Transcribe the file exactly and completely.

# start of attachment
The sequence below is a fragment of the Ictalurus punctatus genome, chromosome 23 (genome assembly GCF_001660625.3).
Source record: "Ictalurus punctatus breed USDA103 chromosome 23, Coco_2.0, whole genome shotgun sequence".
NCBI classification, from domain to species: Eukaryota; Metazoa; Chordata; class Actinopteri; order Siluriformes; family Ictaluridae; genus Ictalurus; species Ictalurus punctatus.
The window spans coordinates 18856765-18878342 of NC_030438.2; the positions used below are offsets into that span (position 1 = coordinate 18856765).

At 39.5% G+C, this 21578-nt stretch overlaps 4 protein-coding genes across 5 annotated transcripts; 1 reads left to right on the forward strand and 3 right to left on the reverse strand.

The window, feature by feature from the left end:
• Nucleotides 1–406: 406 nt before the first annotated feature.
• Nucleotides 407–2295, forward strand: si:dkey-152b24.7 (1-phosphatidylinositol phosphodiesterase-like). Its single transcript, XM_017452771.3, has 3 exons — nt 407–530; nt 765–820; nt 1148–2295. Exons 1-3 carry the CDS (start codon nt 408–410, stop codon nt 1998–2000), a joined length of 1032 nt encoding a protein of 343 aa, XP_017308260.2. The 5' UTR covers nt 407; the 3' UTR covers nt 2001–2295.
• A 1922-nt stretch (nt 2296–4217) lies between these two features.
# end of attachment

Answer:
The sequence below is a fragment of the Ictalurus punctatus genome, chromosome 23 (genome assembly GCF_001660625.3).
Source record: "Ictalurus punctatus breed USDA103 chromosome 23, Coco_2.0, whole genome shotgun sequence".
NCBI classification, from domain to species: Eukaryota; Metazoa; Chordata; class Actinopteri; order Siluriformes; family Ictaluridae; genus Ictalurus; species Ictalurus punctatus.
The window spans coordinates 18856765-18878342 of NC_030438.2; the positions used below are offsets into that span (position 1 = coordinate 18856765).

At 39.5% G+C, this 21578-nt stretch overlaps 4 protein-coding genes across 5 annotated transcripts; 1 reads left to right on the forward strand and 3 right to left on the reverse strand.

The window, feature by feature from the left end:
• Nucleotides 1–406: 406 nt before the first annotated feature.
• Nucleotides 407–2295, forward strand: si:dkey-152b24.7 (1-phosphatidylinositol phosphodiesterase-like). Its single transcript, XM_017452771.3, has 3 exons — nt 407–530; nt 765–820; nt 1148–2295. Exons 1-3 carry the CDS (start codon nt 408–410, stop codon nt 1998–2000), a joined length of 1032 nt encoding a protein of 343 aa, XP_017308260.2. The 5' UTR covers nt 407; the 3' UTR covers nt 2001–2295.
• A 1922-nt stretch (nt 2296–4217) lies between these two features.